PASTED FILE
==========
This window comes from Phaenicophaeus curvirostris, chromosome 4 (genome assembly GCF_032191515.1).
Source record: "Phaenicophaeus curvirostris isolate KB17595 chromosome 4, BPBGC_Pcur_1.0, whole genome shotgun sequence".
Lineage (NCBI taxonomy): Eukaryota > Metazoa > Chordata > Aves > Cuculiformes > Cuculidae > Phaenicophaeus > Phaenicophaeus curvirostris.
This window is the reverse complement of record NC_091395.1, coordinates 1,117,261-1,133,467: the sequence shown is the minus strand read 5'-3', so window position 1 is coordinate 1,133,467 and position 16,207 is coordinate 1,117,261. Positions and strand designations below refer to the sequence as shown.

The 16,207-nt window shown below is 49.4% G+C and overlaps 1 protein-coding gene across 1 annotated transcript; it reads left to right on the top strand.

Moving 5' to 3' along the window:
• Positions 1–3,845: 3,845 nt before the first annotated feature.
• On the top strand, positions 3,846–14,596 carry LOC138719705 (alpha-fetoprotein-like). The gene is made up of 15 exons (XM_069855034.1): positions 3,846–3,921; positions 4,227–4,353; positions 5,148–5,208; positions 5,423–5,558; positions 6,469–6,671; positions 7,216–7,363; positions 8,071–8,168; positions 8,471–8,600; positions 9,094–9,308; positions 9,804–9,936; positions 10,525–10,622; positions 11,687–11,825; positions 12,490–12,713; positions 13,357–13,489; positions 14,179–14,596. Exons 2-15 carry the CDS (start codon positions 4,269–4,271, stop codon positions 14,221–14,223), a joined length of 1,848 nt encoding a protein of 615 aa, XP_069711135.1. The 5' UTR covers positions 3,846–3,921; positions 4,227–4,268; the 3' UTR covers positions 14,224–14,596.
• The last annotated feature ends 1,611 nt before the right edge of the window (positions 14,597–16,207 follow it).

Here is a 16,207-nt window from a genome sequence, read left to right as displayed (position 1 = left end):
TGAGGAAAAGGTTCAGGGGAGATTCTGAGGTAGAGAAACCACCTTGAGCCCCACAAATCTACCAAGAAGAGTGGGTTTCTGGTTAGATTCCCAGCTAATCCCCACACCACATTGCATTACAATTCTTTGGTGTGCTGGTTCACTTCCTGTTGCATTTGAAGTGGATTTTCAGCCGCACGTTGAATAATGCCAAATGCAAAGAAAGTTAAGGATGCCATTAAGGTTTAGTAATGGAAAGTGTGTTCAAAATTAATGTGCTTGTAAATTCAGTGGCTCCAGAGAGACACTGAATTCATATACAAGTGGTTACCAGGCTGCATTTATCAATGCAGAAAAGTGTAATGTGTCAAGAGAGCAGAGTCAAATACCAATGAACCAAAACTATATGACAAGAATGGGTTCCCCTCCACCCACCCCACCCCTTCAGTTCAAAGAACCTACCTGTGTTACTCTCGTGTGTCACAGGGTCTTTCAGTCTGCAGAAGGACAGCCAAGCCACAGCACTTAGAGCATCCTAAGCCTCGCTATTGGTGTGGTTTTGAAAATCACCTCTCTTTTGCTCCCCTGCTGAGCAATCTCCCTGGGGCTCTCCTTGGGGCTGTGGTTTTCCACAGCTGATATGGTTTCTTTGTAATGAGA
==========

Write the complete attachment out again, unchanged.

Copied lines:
This window comes from Phaenicophaeus curvirostris, chromosome 4 (genome assembly GCF_032191515.1).
Source record: "Phaenicophaeus curvirostris isolate KB17595 chromosome 4, BPBGC_Pcur_1.0, whole genome shotgun sequence".
Lineage (NCBI taxonomy): Eukaryota > Metazoa > Chordata > Aves > Cuculiformes > Cuculidae > Phaenicophaeus > Phaenicophaeus curvirostris.
This window is the reverse complement of record NC_091395.1, coordinates 1,117,261-1,133,467: the sequence shown is the minus strand read 5'-3', so window position 1 is coordinate 1,133,467 and position 16,207 is coordinate 1,117,261. Positions and strand designations below refer to the sequence as shown.

The 16,207-nt window shown below is 49.4% G+C and overlaps 1 protein-coding gene across 1 annotated transcript; it reads left to right on the top strand.

Moving 5' to 3' along the window:
• Positions 1–3,845: 3,845 nt before the first annotated feature.
• On the top strand, positions 3,846–14,596 carry LOC138719705 (alpha-fetoprotein-like). The gene is made up of 15 exons (XM_069855034.1): positions 3,846–3,921; positions 4,227–4,353; positions 5,148–5,208; positions 5,423–5,558; positions 6,469–6,671; positions 7,216–7,363; positions 8,071–8,168; positions 8,471–8,600; positions 9,094–9,308; positions 9,804–9,936; positions 10,525–10,622; positions 11,687–11,825; positions 12,490–12,713; positions 13,357–13,489; positions 14,179–14,596. Exons 2-15 carry the CDS (start codon positions 4,269–4,271, stop codon positions 14,221–14,223), a joined length of 1,848 nt encoding a protein of 615 aa, XP_069711135.1. The 5' UTR covers positions 3,846–3,921; positions 4,227–4,268; the 3' UTR covers positions 14,224–14,596.
• The last annotated feature ends 1,611 nt before the right edge of the window (positions 14,597–16,207 follow it).

Here is a 16,207-nt window from a genome sequence, read left to right as displayed (position 1 = left end):
TGAGGAAAAGGTTCAGGGGAGATTCTGAGGTAGAGAAACCACCTTGAGCCCCACAAATCTACCAAGAAGAGTGGGTTTCTGGTTAGATTCCCAGCTAATCCCCACACCACATTGCATTACAATTCTTTGGTGTGCTGGTTCACTTCCTGTTGCATTTGAAGTGGATTTTCAGCCGCACGTTGAATAATGCCAAATGCAAAGAAAGTTAAGGATGCCATTAAGGTTTAGTAATGGAAAGTGTGTTCAAAATTAATGTGCTTGTAAATTCAGTGGCTCCAGAGAGACACTGAATTCATATACAAGTGGTTACCAGGCTGCATTTATCAATGCAGAAAAGTGTAATGTGTCAAGAGAGCAGAGTCAAATACCAATGAACCAAAACTATATGACAAGAATGGGTTCCCCTCCACCCACCCCACCCCTTCAGTTCAAAGAACCTACCTGTGTTACTCTCGTGTGTCACAGGGTCTTTCAGTCTGCAGAAGGACAGCCAAGCCACAGCACTTAGAGCATCCTAAGCCTCGCTATTGGTGTGGTTTTGAAAATCACCTCTCTTTTGCTCCCCTGCTGAGCAATCTCCCTGGGGCTCTCCTTGGGGCTGTGGTTTTCCACAGCTGATATGGTTTCTTTGTAATGAGA